Maxine Peake
Octagon Theatre Bolton
Bolton Library and Museum

Vicky Binns Credit: Jonathan Keenan
Chris Jack Credit: Jonathan Keenan
Vicky Binns and Matthew Heywood Credit: Jonathan Keenan
Flora Spencer-Longhurst and Chris Jack Credit: Jonathan Keenan
Vicky Binns and Flora Spencer-Longhurst Credit: Jonathan Keenan

As the rebuilt Octagon building is taking shape across the road, director Kimberley Sykes is making the most of the tiny but intimate theatre space in Bolton Library and Museum with a production that in many ways is perfectly suited to that venue.

The title character is Beryl Burton, a world champion cyclist from Yorkshire whose list of achievements is astounding, including seven world titles and a whole string of world records, one of which was only broken two years ago after standing for fifty years. Maxine Peake's play, her first for the stage, was adapted from her 2012 Radio 4 play for the 2014 Yorkshire Festival that preceded Yorkshire's hosting of the first two stages of the Tour de France.

The story is staged as though four actors—Vicky Binns, Matthew Heywood, Chris Jack and Flora Spencer-Longhurst—have come together to share the life of this great woman with us, the audience, with whom they interact at several points in the play, even passing round liquorice allsorts and chatting to the audience before it begins. They all play multiple roles, shift scenery, create sound effects and do a lot of cycling, which is exhausting to watch, even though they never move from the spot. Every so often, there are playful squabbles between the actors about what they are playing next, which I found sometimes amusing and sometimes a bit irritating as it got in the way of the story (I've no idea why Southport nuns were dancing to Madonna in conical bras).

The play begins by forcefully making the point that Beryl isn't remembered anything like as well as she should be (actually, I mentioned her name to my 88-year-old father the same morning and he remembered her well, even though he didn't have any memory of his best friend visiting just a couple of days earlier). The actors then give us a whistle-stop tour of her life, from being a headstrong child determined to constantly challenge herself to improve, even just bouncing a ball against a wall, right through to her death just before her 59th birthday.

Along the way, we see her plans for the future scuppered at the age of 10 when she collapsed during her 11+ exam and was diagnosed with rheumatic fever which meant 9 months in hospital and a further 15 months convalescing in Southport. This left her with heart problems for the rest of her life, but she defied the doctor's insistence that "vigorous exercise is out of the question"—in fact, as she is portrayed here, this only encouraged her to prove them all wrong, spurring her on to want to win at all costs. She left school at 16 and started work, where she met her husband, Charlie Burton, who introduced her to cycling and got her to join his cycling club, where she soon was beating all the men.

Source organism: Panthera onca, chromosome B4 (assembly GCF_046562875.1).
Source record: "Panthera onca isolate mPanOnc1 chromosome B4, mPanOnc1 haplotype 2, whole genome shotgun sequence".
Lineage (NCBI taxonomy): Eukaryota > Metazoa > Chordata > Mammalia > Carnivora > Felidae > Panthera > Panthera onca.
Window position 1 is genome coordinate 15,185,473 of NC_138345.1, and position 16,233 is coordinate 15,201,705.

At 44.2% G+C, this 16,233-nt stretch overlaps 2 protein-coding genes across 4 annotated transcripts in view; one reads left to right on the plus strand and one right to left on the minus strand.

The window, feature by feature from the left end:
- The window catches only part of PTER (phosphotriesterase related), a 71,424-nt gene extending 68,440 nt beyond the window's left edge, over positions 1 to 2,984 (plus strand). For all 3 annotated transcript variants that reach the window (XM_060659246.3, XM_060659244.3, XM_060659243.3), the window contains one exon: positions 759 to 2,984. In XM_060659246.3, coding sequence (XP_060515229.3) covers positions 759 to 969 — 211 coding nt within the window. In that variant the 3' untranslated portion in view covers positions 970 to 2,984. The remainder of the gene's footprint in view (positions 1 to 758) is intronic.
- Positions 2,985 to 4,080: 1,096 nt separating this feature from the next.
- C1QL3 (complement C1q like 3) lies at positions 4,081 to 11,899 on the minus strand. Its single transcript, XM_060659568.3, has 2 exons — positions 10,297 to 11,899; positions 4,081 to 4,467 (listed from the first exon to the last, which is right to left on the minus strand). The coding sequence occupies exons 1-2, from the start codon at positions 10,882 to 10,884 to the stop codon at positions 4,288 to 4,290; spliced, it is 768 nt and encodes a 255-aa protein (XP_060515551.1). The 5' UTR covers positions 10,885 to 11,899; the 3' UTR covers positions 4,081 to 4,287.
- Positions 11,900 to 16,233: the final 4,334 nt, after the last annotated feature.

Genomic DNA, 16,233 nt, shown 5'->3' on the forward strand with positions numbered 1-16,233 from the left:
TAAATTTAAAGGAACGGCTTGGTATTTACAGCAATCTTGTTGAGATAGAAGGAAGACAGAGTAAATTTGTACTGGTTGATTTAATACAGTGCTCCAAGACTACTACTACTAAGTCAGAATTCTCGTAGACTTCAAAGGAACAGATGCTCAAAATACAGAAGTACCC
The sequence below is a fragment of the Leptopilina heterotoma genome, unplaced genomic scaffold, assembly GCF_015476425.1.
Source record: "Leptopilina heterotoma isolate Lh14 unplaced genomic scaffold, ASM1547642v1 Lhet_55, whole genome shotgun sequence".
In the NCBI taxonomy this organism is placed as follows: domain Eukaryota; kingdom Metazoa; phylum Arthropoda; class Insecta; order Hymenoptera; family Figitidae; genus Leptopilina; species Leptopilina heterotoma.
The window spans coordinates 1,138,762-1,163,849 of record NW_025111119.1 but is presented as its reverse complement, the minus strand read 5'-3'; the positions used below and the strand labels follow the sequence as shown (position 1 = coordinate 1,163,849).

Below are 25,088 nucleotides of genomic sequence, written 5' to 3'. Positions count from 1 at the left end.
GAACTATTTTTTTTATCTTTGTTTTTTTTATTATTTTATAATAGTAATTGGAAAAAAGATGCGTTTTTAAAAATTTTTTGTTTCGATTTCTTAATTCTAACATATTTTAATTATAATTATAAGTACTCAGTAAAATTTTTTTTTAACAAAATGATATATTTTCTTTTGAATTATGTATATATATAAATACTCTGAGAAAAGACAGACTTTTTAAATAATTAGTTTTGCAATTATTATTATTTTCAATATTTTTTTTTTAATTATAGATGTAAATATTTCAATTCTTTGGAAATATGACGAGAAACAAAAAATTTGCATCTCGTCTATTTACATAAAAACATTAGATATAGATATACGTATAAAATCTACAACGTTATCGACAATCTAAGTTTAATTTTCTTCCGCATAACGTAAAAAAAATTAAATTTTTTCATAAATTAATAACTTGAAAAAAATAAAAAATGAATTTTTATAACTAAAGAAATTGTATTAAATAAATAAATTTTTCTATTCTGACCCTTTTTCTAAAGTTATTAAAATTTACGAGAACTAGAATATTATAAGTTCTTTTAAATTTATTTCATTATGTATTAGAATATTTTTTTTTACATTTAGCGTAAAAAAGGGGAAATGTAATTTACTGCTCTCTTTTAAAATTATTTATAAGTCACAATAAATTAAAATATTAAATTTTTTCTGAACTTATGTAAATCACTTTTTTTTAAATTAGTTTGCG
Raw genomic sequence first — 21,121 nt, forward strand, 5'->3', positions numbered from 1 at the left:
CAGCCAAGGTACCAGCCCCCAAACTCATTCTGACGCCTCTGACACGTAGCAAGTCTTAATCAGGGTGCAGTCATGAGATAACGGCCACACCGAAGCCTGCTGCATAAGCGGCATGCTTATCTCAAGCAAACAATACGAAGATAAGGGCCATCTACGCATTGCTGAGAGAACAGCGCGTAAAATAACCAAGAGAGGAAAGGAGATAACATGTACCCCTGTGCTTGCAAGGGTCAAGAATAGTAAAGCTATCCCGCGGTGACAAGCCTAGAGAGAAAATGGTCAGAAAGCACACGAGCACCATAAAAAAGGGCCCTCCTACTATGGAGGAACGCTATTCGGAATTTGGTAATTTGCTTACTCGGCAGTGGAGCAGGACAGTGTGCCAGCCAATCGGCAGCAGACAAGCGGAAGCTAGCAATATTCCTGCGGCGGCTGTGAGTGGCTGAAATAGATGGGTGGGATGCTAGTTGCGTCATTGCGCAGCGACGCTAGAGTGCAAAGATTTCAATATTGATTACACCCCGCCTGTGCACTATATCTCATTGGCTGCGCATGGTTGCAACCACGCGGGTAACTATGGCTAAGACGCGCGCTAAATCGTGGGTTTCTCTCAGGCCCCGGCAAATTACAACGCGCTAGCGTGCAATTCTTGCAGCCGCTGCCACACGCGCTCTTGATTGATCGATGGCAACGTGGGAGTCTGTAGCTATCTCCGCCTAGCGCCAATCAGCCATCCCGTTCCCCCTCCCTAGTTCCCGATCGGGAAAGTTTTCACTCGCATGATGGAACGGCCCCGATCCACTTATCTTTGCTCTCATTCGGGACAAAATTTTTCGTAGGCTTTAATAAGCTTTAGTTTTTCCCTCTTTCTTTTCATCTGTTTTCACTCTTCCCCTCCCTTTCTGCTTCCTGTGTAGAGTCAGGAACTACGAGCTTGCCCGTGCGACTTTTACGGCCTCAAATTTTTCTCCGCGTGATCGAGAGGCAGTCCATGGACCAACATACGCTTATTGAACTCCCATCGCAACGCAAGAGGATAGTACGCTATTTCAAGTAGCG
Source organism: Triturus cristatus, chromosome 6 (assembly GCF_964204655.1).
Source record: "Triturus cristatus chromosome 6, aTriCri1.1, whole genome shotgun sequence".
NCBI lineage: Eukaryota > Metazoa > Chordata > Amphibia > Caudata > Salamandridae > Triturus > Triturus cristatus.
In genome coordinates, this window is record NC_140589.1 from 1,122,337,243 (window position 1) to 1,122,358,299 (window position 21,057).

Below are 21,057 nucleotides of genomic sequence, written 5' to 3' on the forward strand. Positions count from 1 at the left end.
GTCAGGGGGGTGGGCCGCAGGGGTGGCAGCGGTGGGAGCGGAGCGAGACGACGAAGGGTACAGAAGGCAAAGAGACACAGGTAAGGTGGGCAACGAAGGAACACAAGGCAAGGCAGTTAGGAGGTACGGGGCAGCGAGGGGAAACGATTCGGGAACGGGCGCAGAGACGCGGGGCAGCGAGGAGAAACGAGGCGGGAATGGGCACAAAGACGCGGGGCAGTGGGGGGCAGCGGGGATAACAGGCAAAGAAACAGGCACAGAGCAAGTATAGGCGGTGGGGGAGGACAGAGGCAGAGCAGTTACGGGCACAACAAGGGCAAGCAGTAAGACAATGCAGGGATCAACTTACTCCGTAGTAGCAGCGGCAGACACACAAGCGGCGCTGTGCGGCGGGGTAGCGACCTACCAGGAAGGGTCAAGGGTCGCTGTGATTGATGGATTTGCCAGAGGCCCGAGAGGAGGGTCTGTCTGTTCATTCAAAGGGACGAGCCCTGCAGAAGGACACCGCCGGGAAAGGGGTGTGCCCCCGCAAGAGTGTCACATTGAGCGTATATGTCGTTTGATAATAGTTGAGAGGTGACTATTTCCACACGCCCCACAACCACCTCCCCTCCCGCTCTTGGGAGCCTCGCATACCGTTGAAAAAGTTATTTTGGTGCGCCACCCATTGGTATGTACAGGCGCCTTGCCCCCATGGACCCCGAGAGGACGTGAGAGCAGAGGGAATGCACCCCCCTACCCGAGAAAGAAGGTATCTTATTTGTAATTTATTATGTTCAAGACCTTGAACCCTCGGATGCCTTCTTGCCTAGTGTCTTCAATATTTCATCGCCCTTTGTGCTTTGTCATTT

As an amateur, she had to work on a rhubarb farm to pay for her travel and competition entries, even when she was competing internationally, as there was no government assistance—unlike in some other European countries, as she saw when she travelled to Berlin. She had a daughter, Denise, who also cycled, but she accused Charlie of being soft on her and always pushed her to put in the work, even refusing to shake hands with her daughter famously in public in 1976 when Denise had finished before her.

The play certainly gets across the magnitude of her achievements, which it lists in full at the end. It also shows her ruthless determination to win, whatever the sacrifices, both personal and financial, and also her close bond with Charlie, who travelled with her everywhere and provided technical as well as emotional support, stepping back from his own ambitions in the sport to support hers.

The 'rough theatre' style, familiar from a million student and fringe productions form the last fifty or sixty years, works perfectly well, although to me it felt a bit overdone in places. Overall, it feels like something you would normally see in a museum from a small theatre company doing several short performances a day to portray a particular historical event or figure—so it is an appropriate location—stretched into a full-length play. There are even some mini-lectures to educate the audience on various relevant subjects, such as the history of time trialling.

Much of the story is told through narration with scenes that are too short to develop into anything substantial and dialogue that is functional and can tend towards the cliché, but later on there are some more confrontational scenes that the actors get the most from. Authority figures tend to be turned into grotesque caricatures who are trying to prevent her from pursuing her ambitions, whereas in reality there may have been a genuine concern for her health in view of her potentially life-threatening condition.

But really this is an educational piece that does have some moments of tension and euphoria but where real intention is to inform us about something the playwright thinks we should know, communicated admirably by a cast who appear to have endless energy and infectious enthusiasm for their subject and for sharing it in a good natured way rather than trying to make the audience feel guilty for not knowing it already as some such pieces do. As such, while it did feel a bit too long, I came out knowing a lot more about Beryl than when I went in, so it has to be judged a success.

Reviewer: David Chadderton

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